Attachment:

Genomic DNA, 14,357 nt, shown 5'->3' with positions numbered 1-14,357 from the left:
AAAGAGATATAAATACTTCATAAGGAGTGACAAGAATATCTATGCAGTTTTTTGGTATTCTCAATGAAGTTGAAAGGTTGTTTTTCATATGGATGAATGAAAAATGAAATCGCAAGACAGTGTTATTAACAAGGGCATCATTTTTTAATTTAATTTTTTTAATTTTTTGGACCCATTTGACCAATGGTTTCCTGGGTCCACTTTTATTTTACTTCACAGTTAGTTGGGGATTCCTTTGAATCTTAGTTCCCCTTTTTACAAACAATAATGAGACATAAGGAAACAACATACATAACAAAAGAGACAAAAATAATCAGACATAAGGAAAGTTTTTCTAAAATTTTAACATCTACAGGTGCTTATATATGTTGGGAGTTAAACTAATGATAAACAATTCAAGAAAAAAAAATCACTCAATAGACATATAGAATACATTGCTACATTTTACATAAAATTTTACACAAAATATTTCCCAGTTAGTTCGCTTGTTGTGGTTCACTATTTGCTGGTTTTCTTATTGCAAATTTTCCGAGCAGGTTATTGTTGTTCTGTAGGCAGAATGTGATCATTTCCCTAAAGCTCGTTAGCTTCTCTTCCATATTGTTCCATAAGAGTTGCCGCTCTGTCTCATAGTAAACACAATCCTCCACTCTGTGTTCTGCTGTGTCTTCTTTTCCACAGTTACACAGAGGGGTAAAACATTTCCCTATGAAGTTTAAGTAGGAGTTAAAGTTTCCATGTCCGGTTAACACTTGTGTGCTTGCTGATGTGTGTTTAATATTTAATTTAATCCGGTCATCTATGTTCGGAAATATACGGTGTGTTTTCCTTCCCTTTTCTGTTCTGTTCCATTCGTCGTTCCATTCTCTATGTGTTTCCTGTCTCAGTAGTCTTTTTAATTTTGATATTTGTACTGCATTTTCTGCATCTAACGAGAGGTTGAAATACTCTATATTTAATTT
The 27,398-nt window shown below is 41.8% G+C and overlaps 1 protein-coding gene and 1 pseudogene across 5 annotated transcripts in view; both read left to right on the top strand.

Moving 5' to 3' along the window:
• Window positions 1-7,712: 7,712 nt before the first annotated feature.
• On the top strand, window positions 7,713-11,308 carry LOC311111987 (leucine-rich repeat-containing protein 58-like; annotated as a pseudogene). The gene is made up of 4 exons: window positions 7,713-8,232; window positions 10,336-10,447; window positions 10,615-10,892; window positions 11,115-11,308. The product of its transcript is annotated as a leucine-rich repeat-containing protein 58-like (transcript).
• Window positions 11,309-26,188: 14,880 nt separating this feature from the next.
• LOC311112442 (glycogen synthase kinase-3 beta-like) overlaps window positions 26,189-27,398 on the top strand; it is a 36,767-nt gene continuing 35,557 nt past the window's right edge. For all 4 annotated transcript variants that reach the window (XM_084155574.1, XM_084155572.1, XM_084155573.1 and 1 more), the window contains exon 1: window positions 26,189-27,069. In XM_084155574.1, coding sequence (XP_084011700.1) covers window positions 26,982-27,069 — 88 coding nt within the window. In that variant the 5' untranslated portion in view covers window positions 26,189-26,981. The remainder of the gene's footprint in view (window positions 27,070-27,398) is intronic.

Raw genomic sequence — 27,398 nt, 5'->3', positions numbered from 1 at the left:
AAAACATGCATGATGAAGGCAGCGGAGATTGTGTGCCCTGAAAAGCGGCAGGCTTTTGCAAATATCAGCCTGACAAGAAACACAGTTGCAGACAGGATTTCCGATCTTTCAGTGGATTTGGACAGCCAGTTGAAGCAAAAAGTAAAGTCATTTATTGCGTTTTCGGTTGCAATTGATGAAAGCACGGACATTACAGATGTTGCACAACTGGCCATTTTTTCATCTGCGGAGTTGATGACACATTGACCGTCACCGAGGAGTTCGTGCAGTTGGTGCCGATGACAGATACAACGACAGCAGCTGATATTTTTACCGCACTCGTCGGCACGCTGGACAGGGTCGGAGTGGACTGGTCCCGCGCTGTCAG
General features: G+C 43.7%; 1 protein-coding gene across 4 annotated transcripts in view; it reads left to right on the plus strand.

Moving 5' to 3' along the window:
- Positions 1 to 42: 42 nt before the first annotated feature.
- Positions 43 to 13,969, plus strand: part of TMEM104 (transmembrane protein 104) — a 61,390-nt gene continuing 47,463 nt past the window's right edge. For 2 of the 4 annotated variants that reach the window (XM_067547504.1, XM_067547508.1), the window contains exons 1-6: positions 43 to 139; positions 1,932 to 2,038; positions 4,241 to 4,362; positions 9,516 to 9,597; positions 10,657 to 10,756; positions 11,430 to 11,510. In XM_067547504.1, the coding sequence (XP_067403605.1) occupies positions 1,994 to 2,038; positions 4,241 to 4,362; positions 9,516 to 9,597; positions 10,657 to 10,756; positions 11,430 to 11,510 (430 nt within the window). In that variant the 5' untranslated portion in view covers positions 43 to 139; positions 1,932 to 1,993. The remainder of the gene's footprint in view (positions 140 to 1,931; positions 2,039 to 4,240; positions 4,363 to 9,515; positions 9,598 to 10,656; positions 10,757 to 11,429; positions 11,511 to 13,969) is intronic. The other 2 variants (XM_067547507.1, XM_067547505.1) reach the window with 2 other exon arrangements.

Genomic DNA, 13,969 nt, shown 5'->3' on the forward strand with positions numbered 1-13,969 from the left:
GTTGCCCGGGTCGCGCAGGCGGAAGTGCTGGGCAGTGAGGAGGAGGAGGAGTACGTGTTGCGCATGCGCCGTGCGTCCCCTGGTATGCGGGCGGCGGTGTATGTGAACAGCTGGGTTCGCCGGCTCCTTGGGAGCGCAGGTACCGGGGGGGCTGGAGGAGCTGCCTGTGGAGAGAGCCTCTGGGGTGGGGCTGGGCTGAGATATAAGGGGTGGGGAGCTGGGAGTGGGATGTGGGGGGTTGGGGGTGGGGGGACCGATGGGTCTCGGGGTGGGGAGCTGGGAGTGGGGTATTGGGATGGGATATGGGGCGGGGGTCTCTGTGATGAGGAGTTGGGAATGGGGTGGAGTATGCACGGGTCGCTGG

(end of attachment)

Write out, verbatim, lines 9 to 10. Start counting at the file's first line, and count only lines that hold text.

Raw genomic sequence — 27,398 nt, 5'->3', positions numbered from 1 at the left:
AAAACATGCATGATGAAGGCAGCGGAGATTGTGTGCCCTGAAAAGCGGCAGGCTTTTGCAAATATCAGCCTGACAAGAAACACAGTTGCAGACAGGATTTCCGATCTTTCAGTGGATTTGGACAGCCAGTTGAAGCAAAAAGTAAAGTCATTTATTGCGTTTTCGGTTGCAATTGATGAAAGCACGGACATTACAGATGTTGCACAACTGGCCATTTTTTCATCTGCGGAGTTGATGACACATTGACCGTCACCGAGGAGTTCGTGCAGTTGGTGCCGATGACAGATACAACGACAGCAGCTGATATTTTTACCGCACTCGTCGGCACGCTGGACAGGGTCGGAGTGGACTGGTCCCGCGCTGTCAG